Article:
- Chapel of St John the Divine
- January 21, 2018
- 08:00 AM, 9:30 AM
January 21, 2018 3rd after Epiphany, B
“Jesus calls us, o’er the tumult of our life’s wild restless sea…” (from Hymn 550)
What kind of calls have you received? When I was a child the only call I thought about was my mother calling me in for supper. Or I might go with her to “call” on a friend.
Today “call” usually means phone calls, of course—and they get easier to ignore all the time, what with message machines and caller ID.
There’s another call I responded to—the call to become an ordained minister in God’s church. That was one call I could not ignore or turn off.
Jonah had a call from God. He was called to “Go at once to Nineveh, that great city, and cry out against it; for their wickedness has come up before me.” He ignored that call.
Now Nineveh was home to people Jonah hated and feared. The Assyrians were violent, cruel, ruthless, bloodthirsty. Jonah had no desire to go there, and certainly no heart to preach to them.
So when God called, Jonah said no—and tried to sail away to Tarshish, in the other direction.
But when God calls he is persistent. He won’t give up on a busy signal or a hang up.
God keeps calling.
Jonah encountered problems trying to run from God—you know the story about the storm at sea, and Jonah being thrown into the sea to calm the storm, and the “large fish” (usually called a whale) that swallowed him.
I have to admit that there have been times when I said no to God—did what I thought was the right thing instead of listening to that little voice that I shouldn’t have ignored.
Thanks be to God that I never encountered the problems Jonah had to face! And thanks be to God that he was there to welcome and guide me once I turned back and listened.
Jonah turned back—he had little choice being in the belly of the fish for 3 days and nights!
Again God sent him to Nineveh, and this time he went and called them to repent and turn to God and God would forgive them.
And they did—and this made Jonah very angry. Like many of us, Jonah wanted his enemies to suffer and be punished, but that is not God’s way.
Jonah thought that he was being righteous to hate the Assyrians, but God showed him that it was not righteousness but self-righteousness, pride. Jonah heard only his own call, not God’s.
Simon, Andrew, James and John heard and said yes to God’s call when Jesus asked them to follow him.
Jonah turned and ran in the other direction, these four “immediately” dropped everything and followed.
And they were not desperately poor men looking for a better life. They had homes and families and good fishing businesses—but Jesus’ invitation was more important than all that.
Jonah’s no—the disciples yes. I wonder where we are on that scale?
I guess it helps to know just what this call is all about.
When Jesus says “follow me” he is inviting us to get in line behind him and let him lead. We follow Jesus by doing what Jesus did—not like sitting on the sofa to follow a show on tv or a team.
One way to follow Jesus is to worship—to gather as the Body of Christ and say that we trust in God’s goodness and give praise and glory to God and be filled again with Christ to be his Body in the world.
Another way to follow Jesus is to be steeped in Holy Scripture. All the ministry Jesus did, all his life, brought to life God’s love for his people. We can come to know God as we spend time with him in the Bible.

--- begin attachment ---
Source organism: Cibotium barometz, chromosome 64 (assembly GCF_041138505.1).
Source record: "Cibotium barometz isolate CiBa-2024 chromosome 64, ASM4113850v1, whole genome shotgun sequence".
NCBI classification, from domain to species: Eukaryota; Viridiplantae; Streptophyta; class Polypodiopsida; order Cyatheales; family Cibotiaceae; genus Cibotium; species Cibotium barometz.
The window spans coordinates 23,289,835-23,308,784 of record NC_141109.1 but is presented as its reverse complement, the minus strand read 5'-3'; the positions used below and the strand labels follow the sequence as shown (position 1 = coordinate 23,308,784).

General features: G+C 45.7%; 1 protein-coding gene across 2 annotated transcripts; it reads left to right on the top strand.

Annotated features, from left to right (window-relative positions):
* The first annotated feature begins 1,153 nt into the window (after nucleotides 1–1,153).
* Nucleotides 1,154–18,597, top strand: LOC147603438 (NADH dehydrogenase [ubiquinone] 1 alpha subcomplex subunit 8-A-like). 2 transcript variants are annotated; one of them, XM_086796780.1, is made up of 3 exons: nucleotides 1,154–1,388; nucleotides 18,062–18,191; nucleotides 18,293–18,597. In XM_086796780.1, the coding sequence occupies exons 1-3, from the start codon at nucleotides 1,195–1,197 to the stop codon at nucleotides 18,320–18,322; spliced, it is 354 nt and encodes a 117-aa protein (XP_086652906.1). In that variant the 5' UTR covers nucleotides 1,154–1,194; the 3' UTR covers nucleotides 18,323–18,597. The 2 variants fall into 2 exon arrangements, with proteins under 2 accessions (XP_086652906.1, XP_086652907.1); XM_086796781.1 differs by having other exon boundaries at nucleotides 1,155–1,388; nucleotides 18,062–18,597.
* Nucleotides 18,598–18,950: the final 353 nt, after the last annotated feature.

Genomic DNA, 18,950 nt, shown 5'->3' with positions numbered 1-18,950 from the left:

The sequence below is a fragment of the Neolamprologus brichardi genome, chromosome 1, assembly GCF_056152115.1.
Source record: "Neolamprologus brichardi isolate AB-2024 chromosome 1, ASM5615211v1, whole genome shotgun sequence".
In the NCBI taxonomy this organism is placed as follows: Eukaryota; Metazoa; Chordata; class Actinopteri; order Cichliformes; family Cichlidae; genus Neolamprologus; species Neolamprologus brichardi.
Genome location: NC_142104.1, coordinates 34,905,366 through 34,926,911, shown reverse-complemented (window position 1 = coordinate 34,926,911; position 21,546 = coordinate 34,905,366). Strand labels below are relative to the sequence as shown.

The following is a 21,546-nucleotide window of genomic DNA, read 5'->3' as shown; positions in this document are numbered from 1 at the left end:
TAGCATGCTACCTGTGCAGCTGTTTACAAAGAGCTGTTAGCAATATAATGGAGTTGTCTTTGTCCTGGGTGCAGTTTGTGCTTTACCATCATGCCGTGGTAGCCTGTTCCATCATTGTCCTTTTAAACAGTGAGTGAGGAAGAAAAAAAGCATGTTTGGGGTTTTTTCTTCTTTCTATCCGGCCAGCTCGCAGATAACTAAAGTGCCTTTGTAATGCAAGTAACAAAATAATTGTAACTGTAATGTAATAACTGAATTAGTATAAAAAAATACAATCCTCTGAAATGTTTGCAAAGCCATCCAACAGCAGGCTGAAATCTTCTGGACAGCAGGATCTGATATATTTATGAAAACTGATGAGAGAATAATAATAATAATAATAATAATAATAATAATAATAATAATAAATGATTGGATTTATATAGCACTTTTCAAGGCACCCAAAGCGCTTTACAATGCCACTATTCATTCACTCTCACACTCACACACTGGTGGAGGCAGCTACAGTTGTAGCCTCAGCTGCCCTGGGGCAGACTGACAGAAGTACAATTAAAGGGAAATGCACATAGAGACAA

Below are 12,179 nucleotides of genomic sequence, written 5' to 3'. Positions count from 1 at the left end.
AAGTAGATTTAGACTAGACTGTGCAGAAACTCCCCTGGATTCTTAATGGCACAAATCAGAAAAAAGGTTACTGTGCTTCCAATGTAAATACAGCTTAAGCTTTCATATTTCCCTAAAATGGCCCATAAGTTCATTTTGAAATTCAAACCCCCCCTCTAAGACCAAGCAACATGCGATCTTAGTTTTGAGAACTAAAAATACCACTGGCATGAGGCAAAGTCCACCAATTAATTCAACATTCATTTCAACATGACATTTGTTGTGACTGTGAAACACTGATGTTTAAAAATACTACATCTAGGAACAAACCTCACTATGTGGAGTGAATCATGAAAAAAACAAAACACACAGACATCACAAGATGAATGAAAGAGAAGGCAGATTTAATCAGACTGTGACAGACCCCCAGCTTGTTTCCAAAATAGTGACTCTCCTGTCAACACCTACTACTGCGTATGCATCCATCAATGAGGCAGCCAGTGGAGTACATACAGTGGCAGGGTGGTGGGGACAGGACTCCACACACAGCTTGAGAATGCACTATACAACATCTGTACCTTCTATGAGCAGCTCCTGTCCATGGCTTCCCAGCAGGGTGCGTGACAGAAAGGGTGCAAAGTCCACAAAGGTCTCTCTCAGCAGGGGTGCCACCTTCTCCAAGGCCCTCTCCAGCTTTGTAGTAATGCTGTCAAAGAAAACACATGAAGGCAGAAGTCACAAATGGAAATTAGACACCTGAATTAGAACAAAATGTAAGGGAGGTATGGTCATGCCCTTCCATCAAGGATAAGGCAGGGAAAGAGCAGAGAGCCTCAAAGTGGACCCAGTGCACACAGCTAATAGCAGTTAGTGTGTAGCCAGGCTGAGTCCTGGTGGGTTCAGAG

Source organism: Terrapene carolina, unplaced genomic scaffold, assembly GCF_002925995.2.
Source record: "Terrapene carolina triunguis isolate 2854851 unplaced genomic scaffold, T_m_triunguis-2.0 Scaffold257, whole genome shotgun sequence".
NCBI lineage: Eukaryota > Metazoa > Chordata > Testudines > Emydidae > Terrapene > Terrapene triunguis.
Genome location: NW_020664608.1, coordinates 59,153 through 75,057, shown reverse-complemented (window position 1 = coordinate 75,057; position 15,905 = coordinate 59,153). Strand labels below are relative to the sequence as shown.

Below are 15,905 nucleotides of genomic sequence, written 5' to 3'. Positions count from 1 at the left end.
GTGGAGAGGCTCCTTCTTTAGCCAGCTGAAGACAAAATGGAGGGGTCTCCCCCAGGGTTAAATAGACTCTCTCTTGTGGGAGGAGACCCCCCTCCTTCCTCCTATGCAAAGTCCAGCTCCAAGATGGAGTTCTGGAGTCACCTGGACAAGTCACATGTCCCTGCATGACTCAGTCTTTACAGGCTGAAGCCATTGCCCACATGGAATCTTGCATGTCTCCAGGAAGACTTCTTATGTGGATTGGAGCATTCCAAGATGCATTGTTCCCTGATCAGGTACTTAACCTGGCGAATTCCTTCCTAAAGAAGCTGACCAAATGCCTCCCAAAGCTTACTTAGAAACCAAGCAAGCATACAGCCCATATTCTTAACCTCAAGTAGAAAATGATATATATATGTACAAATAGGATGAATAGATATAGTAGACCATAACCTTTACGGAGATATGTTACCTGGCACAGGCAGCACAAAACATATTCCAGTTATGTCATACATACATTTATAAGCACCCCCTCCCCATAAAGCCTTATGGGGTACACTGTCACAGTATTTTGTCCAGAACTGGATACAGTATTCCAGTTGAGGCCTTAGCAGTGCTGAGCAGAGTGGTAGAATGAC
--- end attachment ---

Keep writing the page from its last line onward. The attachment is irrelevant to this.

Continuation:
And we can come to know God as we spend time with him in prayer. Not the kind of prayer that needs just the right words or ideas, but prayer that is listening time—silence.
This is also called meditation—and it’s the best way to stay open to God’s call, so it’s a good spiritual practice. Meditation also helps our bodies as it lowers our heart rate and blood pressure and increases our immune system, so it’s a good physical practice, too. Another gift from God.
Another thing this practice of prayer shows us is that what we consider sacred is not separate from what we consider profane or worldly.
God is not “up there” somewhere, distant and apart. God is here with us—not just here in our worship but all the time, all the places.
So while church may be a place to start our journey with Jesus, it is not the end. Most of our journey with Jesus is out there, in the world. He leads us into life that is filled with good and bad, with joy and sadness, hope and fear, peace and violence. He leads, and we follow.
Jesus called his disciples while they were at work, not while they were at prayer. We know that they did worship, but most of the ministry of Jesus and his followers—healing, forgiving, giving hope and joy—this was in the world with ordinary people doing ordinary things.
Jesus calls us to “fish for people” by being bait that will draw people to God so that they will experience those same gifts—healing, forgiving, hope and joy and love.
Our call is to share our faith in ways that are exciting and contagious. That’s what Jesus did, and that’s how we follow him.
His invitation wasn’t just to Simon, Andrew, James and John, and the others. His invitation is to us, not just once but every minute of our lives.
In the words of St. Teresa: “Christ has no body but ours, No hands, no feet on earth but ours, ours are the eyes with which he looks compassion on this world, ours are the feet with which he walks to do good, ours are the hands with which he blesses all the world. Christ has no body now on earth but ours.”
And from our hymn, “Day by day his clear voice soundeth, saying Christian, follow me.”